Thursday, July 20, 2006


Some photos I've accumulated from the last two months:

The plane wing as we were taking off from the El Paso airport

Iowa State University in May

View over the brick fence in my backyard

A copy of the New York Times my mom brought back from New York City. It was very cool to have a physical copy of the paper since I'm so used to reading it online.

New template

I changed the template for the blog. The black background was getting kind of depressing to me. Plus I like the font better on this one.

Wednesday, July 19, 2006

Annette's Notebook v. 2.0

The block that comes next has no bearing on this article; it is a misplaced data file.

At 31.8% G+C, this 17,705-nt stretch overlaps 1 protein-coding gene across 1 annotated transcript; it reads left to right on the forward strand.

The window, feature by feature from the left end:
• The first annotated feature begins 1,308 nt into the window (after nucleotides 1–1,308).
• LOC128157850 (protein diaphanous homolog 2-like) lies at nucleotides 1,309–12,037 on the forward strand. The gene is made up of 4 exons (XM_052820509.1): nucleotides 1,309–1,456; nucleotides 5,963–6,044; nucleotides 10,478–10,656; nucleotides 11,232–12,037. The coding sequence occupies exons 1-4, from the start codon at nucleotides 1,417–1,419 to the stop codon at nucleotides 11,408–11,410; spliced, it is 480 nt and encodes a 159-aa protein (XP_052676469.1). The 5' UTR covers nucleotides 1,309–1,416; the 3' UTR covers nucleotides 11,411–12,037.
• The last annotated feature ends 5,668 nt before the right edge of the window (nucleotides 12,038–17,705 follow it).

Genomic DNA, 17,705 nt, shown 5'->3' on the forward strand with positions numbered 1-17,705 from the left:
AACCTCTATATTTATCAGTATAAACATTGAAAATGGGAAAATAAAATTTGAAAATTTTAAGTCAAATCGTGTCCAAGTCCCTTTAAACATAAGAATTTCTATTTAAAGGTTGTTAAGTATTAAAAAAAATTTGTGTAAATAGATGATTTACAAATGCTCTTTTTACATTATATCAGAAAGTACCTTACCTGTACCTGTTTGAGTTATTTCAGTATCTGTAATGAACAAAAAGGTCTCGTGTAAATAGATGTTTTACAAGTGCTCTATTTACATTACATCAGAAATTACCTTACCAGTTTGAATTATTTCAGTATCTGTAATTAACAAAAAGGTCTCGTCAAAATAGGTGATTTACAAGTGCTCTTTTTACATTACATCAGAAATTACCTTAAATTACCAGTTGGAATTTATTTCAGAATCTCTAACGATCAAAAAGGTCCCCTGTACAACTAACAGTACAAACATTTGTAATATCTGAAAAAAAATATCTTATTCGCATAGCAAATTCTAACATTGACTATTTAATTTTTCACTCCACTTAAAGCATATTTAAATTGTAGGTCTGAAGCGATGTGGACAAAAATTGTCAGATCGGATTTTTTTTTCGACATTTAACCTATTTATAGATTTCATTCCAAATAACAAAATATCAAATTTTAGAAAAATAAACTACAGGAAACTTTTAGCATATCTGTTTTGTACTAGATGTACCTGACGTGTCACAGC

My sisters have been home from college for awhile now, since mid-May. Which is great, but access to our PC and Internet has become a luxury with four people vying for time on one computer. One of my sisters is looking for a job, so she gets the privilege of monopolizing the computer and Internet all day for her job search. At first when this happened I went through major Internet withdrawal, since before she came home I probably would have been classified as an Internet junkie. I was spending a huge amount of my time on the Internet and in the "blogosphere." It took being cut off from the Internet for me to see just how big a part of my life blogs had become. When the Internet was cut off I felt like I had this huge void in my life. But after being forced to spend a few months living mostly in the "real world", I now realize that the Internet/blogosphere is a nice place to visit but not a great place to live.